My experiences/photos are way ahead of my ability to post them. I'll throw out what I can when I get time.

This was at the very end of the road on the southern part of Kauai, at the end of the Na Pali coast.

Jungle Fowl of Kauai

They're on about every square foot of the island. Supposedly the great hurricane of 1992, which practically leveled the island, demolished most of the chicken enclosures and they're now everywhere. Pretty soon you get so accustomed to the crowing that it's no bother.

Most of them are the breed known as Red Jungle Fowl.

It wouldn't be difficult — heh-heh —to have barbecued or stewed chicken at any time (pellet gun or snare).

Kamokila Hawaiian Village

This is a recreated traditional Hawaiian village, on the banks of the Wailua River. There are maybe a dozen buildings and walking around (not many turistas) you can get a feeling for what life was like pre-gringo.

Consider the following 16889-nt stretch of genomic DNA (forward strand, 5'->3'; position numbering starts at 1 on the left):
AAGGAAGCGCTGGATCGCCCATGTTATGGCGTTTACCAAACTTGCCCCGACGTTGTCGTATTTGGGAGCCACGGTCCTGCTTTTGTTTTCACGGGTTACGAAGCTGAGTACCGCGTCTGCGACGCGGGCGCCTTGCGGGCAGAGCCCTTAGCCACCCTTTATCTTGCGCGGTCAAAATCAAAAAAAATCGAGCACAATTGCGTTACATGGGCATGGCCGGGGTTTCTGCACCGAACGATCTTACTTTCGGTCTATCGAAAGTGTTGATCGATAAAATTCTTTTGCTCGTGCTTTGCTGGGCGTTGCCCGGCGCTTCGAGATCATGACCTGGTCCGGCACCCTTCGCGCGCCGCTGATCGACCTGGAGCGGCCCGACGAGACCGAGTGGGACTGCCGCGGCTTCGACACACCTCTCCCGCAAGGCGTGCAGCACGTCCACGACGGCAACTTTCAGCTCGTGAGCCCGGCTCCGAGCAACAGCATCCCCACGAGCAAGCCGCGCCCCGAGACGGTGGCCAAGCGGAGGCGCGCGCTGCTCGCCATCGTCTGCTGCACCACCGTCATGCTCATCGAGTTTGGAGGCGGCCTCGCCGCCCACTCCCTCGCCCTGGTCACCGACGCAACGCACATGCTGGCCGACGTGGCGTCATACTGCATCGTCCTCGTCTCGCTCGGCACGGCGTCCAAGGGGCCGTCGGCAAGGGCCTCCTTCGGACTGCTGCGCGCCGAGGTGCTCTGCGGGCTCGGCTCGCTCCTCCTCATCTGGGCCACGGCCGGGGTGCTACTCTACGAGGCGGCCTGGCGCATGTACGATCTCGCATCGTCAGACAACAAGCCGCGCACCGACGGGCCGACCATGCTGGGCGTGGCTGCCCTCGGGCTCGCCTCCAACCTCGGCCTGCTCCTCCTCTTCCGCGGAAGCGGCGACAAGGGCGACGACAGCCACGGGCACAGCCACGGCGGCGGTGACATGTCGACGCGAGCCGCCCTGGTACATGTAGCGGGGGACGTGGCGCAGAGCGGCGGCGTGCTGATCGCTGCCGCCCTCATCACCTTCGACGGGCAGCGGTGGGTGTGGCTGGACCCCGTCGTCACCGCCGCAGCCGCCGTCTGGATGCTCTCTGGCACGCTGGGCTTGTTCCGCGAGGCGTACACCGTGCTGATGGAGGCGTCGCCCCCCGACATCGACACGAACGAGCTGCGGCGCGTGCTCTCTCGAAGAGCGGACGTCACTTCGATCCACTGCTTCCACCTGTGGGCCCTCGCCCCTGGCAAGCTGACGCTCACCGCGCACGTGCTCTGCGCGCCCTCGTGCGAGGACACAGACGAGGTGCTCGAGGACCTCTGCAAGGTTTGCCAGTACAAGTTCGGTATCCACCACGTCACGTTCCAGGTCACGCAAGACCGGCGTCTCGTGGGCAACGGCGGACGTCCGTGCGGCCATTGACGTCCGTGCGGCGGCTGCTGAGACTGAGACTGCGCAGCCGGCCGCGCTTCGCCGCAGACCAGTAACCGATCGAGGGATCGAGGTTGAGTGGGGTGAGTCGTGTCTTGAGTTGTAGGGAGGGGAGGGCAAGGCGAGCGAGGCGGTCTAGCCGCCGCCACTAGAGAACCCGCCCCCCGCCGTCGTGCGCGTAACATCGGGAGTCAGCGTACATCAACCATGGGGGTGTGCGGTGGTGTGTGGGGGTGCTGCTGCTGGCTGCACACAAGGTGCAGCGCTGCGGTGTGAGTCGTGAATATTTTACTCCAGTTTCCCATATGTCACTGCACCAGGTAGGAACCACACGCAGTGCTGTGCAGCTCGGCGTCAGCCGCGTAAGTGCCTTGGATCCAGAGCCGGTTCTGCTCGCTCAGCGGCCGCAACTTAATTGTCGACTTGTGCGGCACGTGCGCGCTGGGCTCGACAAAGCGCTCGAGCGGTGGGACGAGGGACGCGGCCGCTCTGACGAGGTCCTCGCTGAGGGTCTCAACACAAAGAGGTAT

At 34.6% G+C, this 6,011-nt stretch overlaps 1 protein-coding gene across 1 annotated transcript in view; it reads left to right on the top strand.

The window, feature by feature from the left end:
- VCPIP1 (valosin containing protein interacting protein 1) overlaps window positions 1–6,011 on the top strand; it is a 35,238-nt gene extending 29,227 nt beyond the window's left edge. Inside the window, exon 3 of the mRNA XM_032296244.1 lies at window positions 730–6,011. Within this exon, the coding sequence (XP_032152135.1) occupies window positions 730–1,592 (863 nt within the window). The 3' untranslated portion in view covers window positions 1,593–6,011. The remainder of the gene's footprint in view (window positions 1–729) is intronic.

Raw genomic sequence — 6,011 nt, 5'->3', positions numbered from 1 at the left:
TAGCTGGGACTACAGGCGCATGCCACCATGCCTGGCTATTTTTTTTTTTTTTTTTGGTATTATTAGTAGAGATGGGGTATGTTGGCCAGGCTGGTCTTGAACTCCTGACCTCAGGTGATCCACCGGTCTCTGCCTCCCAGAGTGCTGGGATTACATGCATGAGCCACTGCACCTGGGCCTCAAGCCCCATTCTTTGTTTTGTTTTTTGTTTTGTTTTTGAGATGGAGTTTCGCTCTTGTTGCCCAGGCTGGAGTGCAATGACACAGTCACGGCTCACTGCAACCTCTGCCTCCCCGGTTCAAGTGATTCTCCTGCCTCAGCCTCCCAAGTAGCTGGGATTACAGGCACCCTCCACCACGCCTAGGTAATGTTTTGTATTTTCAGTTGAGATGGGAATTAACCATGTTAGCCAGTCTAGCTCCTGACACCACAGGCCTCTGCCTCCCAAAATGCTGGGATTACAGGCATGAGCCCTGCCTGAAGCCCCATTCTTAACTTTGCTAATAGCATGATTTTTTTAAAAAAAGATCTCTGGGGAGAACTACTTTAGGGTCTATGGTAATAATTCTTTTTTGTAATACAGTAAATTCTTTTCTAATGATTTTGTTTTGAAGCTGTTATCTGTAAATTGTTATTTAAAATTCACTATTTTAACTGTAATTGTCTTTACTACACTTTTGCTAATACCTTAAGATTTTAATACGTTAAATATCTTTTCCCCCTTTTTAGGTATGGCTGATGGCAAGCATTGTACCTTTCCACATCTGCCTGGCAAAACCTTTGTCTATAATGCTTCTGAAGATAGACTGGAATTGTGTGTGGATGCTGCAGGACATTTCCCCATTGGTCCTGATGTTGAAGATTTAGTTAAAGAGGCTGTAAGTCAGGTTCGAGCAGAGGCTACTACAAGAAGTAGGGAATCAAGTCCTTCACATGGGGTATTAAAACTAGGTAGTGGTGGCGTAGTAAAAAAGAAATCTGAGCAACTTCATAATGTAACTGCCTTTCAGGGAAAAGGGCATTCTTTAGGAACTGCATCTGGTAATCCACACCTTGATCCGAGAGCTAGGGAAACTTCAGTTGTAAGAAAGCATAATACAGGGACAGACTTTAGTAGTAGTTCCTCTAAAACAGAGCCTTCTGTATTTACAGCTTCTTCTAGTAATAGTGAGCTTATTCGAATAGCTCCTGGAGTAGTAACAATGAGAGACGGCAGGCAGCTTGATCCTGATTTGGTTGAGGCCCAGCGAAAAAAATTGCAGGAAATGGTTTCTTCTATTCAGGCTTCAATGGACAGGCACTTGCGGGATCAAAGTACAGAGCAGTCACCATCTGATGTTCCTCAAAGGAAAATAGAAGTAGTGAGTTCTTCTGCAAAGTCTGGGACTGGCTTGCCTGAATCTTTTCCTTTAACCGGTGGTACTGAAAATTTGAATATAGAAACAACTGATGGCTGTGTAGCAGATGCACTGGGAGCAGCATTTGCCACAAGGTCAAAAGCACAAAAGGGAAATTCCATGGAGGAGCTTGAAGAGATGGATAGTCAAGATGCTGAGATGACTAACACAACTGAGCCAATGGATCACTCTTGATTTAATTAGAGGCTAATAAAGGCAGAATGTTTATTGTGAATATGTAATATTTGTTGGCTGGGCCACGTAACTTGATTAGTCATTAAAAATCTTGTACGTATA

Candy and the Ship in a Bottle at Aloha-n-Paradise

Yesterday I discovered the espresso hangout in Waimea, called Aloha-n-Paradise, run by the very lively Candy Baar. While waiting for Candy to make my latte, I spotted a dust-covered bottle on a shelf on the porch. It was an exquisite little bamboo house, complete with 2 people and a palm tree impossibly ensconced in a bottle with a rusty cap with a diameter of about 1-1/4 inches. Did they build it inside the bottle, or have it folded so they could slip it in and then pull it erect?

I had to have it. Candy and I agreed on a price and when I get back, it'll be a star exhibit in the Shelter office.

Coffee is excellent and there's an art gallery and wi-fi connection.

Breakfast With Gina and Chantal at "Gina's at Yumi's Restaurant"

Yumi started the restaurant in 1978. She passed it along to her daughter, from whom Gina bought the business. As a tribute to the founder she calls it "Gina's at Yumi's." In the southern Kauai town of Waimea.